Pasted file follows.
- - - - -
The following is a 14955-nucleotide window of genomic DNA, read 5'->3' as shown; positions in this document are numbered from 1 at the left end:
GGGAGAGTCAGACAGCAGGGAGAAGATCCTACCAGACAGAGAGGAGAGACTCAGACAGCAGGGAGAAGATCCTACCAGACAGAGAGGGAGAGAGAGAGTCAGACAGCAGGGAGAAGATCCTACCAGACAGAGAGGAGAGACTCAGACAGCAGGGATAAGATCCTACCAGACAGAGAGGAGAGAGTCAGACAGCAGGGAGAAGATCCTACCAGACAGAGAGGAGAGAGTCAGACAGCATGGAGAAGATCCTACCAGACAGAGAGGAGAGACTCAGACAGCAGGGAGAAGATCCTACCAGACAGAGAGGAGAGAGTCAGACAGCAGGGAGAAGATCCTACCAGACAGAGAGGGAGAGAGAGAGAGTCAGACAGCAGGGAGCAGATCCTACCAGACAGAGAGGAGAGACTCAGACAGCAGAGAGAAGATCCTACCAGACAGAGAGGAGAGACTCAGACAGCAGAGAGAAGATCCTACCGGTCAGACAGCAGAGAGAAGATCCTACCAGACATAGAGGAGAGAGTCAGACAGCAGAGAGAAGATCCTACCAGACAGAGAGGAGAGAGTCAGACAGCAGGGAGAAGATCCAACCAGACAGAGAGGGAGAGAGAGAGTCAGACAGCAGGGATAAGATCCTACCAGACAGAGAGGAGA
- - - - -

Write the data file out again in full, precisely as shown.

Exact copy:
The following is a 14955-nucleotide window of genomic DNA, read 5'->3' as shown; positions in this document are numbered from 1 at the left end:
GGGAGAGTCAGACAGCAGGGAGAAGATCCTACCAGACAGAGAGGAGAGACTCAGACAGCAGGGAGAAGATCCTACCAGACAGAGAGGGAGAGAGAGAGTCAGACAGCAGGGAGAAGATCCTACCAGACAGAGAGGAGAGACTCAGACAGCAGGGATAAGATCCTACCAGACAGAGAGGAGAGAGTCAGACAGCAGGGAGAAGATCCTACCAGACAGAGAGGAGAGAGTCAGACAGCATGGAGAAGATCCTACCAGACAGAGAGGAGAGACTCAGACAGCAGGGAGAAGATCCTACCAGACAGAGAGGAGAGAGTCAGACAGCAGGGAGAAGATCCTACCAGACAGAGAGGGAGAGAGAGAGAGTCAGACAGCAGGGAGCAGATCCTACCAGACAGAGAGGAGAGACTCAGACAGCAGAGAGAAGATCCTACCAGACAGAGAGGAGAGACTCAGACAGCAGAGAGAAGATCCTACCGGTCAGACAGCAGAGAGAAGATCCTACCAGACATAGAGGAGAGAGTCAGACAGCAGAGAGAAGATCCTACCAGACAGAGAGGAGAGAGTCAGACAGCAGGGAGAAGATCCAACCAGACAGAGAGGGAGAGAGAGAGTCAGACAGCAGGGATAAGATCCTACCAGACAGAGAGGAGA